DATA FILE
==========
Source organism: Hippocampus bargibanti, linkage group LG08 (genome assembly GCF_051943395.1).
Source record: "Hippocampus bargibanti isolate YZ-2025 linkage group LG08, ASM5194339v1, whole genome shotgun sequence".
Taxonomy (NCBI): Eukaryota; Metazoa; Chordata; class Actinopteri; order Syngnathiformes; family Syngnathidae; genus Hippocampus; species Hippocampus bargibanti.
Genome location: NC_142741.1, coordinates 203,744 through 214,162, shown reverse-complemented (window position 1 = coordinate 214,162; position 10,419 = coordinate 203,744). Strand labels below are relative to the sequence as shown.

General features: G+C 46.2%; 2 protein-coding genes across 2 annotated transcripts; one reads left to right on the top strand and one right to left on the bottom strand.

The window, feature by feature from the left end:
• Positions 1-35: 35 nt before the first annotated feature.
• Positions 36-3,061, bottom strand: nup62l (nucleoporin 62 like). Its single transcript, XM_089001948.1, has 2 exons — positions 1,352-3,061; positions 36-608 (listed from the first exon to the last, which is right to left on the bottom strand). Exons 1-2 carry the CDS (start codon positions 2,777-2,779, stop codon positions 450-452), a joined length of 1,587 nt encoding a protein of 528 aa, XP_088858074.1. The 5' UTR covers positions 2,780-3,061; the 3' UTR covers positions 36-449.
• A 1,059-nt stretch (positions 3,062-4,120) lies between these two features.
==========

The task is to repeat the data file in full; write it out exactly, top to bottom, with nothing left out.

Source organism: Hippocampus bargibanti, linkage group LG08 (genome assembly GCF_051943395.1).
Source record: "Hippocampus bargibanti isolate YZ-2025 linkage group LG08, ASM5194339v1, whole genome shotgun sequence".
Taxonomy (NCBI): Eukaryota; Metazoa; Chordata; class Actinopteri; order Syngnathiformes; family Syngnathidae; genus Hippocampus; species Hippocampus bargibanti.
Genome location: NC_142741.1, coordinates 203,744 through 214,162, shown reverse-complemented (window position 1 = coordinate 214,162; position 10,419 = coordinate 203,744). Strand labels below are relative to the sequence as shown.

General features: G+C 46.2%; 2 protein-coding genes across 2 annotated transcripts; one reads left to right on the top strand and one right to left on the bottom strand.

The window, feature by feature from the left end:
• Positions 1-35: 35 nt before the first annotated feature.
• Positions 36-3,061, bottom strand: nup62l (nucleoporin 62 like). Its single transcript, XM_089001948.1, has 2 exons — positions 1,352-3,061; positions 36-608 (listed from the first exon to the last, which is right to left on the bottom strand). Exons 1-2 carry the CDS (start codon positions 2,777-2,779, stop codon positions 450-452), a joined length of 1,587 nt encoding a protein of 528 aa, XP_088858074.1. The 5' UTR covers positions 2,780-3,061; the 3' UTR covers positions 36-449.
• A 1,059-nt stretch (positions 3,062-4,120) lies between these two features.